Urinalysis Is More Specific for AKI than NGAL


For early detection of acute kidney injury (AKI), urinalysis is a more specific test than urinary neutrophil gelatinase-associated lipocalin (NGAL), reports a study in Nephrology Dialysis Transplantation.

A rapid enzyme-linked immunosorbent assay (ELISA) for urinary NGAL underwent analytic validation by the use of random and 24-hour urine samples from 125 healthy volunteers. The results showed that NGAL levels were stable for up to 7 days, including ambient and frozen samples. The ELISA showed linear performance at concentrations from 0.24 to 10,000 ng/mL, with a quantitation limit of 0.24 ng/mL. Inter- and intra-assay precision were excellent, although the presence of white blood cells was associated with higher NGAL levels. The ninety-fifth percentile reference values were 65.0 ng/mL or less in women and 23.4 ng/mL or less in men.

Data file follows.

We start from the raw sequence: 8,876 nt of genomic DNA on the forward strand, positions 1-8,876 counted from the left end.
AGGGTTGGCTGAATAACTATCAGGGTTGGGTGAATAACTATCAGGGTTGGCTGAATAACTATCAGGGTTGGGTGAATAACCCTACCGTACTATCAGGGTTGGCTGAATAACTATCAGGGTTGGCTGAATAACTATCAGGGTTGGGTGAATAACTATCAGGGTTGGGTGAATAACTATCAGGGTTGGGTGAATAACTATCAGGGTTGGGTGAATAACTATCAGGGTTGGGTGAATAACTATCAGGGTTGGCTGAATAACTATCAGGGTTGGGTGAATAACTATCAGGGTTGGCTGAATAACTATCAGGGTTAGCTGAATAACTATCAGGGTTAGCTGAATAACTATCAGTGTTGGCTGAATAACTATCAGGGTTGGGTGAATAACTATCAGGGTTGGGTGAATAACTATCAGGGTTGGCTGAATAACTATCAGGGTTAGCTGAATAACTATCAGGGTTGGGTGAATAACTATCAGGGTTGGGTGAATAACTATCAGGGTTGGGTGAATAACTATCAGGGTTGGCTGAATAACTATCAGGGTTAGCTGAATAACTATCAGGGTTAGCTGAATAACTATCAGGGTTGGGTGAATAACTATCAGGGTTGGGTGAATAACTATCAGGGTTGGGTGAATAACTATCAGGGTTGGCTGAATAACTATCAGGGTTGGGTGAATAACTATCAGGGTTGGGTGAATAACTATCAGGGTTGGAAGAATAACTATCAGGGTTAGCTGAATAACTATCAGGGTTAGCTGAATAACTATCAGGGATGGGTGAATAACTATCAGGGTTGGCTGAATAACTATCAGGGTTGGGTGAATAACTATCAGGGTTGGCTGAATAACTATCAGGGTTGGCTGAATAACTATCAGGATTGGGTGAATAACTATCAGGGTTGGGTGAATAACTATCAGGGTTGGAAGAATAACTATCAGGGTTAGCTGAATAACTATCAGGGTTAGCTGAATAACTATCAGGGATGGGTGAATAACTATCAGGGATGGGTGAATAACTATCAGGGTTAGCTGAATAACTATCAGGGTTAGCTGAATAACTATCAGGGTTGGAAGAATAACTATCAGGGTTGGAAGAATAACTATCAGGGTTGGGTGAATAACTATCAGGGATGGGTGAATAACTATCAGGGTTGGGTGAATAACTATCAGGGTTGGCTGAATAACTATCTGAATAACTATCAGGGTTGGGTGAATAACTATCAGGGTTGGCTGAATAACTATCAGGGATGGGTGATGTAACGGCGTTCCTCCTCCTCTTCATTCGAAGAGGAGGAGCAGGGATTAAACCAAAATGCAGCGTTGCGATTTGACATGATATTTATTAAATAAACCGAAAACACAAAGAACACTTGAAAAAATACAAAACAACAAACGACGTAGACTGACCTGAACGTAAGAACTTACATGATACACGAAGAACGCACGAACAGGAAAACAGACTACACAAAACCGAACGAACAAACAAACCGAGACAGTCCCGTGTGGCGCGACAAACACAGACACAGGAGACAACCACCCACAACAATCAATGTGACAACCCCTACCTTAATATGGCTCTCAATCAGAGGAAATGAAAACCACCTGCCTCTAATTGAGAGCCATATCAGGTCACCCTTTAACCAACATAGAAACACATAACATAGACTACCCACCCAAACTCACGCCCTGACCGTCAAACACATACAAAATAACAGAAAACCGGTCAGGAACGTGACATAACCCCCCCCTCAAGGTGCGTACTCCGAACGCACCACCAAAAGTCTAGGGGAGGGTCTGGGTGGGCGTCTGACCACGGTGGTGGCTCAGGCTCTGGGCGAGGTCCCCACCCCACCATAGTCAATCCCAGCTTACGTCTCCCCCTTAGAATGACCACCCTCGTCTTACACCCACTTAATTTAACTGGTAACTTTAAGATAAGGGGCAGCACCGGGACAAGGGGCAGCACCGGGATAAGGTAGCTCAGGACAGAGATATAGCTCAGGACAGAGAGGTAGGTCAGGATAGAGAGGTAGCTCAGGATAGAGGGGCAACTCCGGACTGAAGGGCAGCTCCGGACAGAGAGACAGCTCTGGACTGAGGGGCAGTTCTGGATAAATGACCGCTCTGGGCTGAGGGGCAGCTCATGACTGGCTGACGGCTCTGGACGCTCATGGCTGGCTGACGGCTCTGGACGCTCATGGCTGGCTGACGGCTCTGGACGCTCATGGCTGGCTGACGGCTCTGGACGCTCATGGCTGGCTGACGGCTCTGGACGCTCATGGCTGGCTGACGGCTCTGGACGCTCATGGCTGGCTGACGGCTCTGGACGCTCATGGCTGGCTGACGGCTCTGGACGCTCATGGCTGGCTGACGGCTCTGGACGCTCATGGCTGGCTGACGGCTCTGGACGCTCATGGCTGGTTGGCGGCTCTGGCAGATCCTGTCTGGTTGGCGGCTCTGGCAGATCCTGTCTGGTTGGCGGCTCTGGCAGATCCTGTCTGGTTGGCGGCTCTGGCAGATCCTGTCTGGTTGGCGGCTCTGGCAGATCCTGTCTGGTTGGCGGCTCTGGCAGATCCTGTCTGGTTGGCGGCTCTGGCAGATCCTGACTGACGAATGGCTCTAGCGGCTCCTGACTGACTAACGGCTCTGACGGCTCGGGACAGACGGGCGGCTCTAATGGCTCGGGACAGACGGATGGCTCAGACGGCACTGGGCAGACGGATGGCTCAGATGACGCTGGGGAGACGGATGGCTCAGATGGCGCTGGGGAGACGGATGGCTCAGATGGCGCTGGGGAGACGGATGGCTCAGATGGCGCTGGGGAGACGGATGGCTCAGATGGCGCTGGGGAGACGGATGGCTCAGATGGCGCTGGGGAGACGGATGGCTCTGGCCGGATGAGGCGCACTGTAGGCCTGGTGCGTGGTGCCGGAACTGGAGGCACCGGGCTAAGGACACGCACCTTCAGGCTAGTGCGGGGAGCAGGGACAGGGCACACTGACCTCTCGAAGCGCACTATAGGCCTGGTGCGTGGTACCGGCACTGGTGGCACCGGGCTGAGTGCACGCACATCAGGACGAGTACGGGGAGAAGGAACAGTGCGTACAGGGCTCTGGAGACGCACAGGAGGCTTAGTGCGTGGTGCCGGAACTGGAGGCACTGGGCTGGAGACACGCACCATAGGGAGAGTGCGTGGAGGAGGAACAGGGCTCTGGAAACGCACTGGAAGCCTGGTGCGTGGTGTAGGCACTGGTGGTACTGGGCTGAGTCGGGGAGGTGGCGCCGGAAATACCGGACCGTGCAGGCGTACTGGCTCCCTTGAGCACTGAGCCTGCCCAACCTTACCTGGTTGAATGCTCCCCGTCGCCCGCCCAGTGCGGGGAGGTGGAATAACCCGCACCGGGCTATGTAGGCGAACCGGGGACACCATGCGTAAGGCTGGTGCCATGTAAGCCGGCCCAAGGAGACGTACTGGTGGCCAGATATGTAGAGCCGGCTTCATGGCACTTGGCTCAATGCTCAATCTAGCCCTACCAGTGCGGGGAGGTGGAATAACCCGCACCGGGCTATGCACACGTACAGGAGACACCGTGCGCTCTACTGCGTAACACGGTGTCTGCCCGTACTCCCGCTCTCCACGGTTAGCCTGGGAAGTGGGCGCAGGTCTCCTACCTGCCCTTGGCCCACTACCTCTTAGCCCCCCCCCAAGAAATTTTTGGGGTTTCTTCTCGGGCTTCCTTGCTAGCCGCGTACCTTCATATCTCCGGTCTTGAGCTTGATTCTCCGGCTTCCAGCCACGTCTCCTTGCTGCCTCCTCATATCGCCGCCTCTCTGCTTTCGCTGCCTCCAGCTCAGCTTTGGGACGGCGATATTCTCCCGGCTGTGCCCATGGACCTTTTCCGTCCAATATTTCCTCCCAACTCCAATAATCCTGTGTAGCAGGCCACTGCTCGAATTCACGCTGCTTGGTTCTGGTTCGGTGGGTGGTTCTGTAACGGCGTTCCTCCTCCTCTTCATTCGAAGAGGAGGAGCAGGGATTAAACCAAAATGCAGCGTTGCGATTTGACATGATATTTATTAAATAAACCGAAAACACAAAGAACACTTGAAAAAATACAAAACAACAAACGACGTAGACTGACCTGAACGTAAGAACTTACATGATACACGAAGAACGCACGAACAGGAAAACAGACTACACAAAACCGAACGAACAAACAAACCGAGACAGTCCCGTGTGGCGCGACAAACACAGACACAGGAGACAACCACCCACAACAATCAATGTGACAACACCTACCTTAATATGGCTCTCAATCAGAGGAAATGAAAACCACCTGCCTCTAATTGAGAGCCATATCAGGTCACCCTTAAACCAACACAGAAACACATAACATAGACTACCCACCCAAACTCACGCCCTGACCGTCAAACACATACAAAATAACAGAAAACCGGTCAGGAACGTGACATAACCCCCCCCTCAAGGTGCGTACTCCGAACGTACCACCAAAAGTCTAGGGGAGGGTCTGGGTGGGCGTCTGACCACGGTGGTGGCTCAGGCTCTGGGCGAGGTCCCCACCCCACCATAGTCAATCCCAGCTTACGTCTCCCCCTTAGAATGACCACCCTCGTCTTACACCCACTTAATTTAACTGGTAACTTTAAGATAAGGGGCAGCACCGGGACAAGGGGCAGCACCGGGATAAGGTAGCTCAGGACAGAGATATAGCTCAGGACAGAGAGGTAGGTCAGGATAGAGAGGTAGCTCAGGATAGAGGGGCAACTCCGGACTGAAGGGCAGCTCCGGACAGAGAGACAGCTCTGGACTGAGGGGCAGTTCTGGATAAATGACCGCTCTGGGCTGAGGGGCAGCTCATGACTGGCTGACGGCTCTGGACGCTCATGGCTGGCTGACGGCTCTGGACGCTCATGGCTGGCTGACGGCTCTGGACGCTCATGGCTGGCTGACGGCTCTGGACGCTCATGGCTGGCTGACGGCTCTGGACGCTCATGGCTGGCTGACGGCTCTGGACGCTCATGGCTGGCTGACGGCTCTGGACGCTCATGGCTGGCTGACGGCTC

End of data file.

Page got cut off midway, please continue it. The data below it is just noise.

In a clinical validation study, NGAL measurement and urinalysis were performed on samples from 363 emergency department patients who were admitted to the hospital. Urinary NGAL concentrations increased with AKI stage according to the Acute Kidney Injury Network criteria. However, the ELISA had only fair performance in differentiating absence of AKI versus stage 1, 2, or 3 AKI. Sensitivity and specificity were both 65 percent, with an area under the curve of 0.70. By comparison, urinalysis with microscopy offered excellent specificity of 91 percent but sensitivity of only 22 percent: area under the curve 0.57.

Urinary NGAL is a promising biomarker for earlier detection of AKI. The new ELISA reliably measures NGAL in clinical urine samples, although pyuria is a potential confounder.

Higher urinary NGAL is an indicator of AKI; its diagnostic performance is only fair, but it might be improved by excluding patients with prerenal causes of AKI. Meanwhile, microscopic urinalysis is a readily available and inexpensive test with high specificity for AKI [Schinstock CA, et al. Urinalysis is more specific and urinary neutrophil gelatinase-associated lipocalin is more sensitive for early detection of acute kidney injury. Nephrol Dial Transplant 2013; 28:1175−1185].

July 2013 (Vol. 5, Number 7)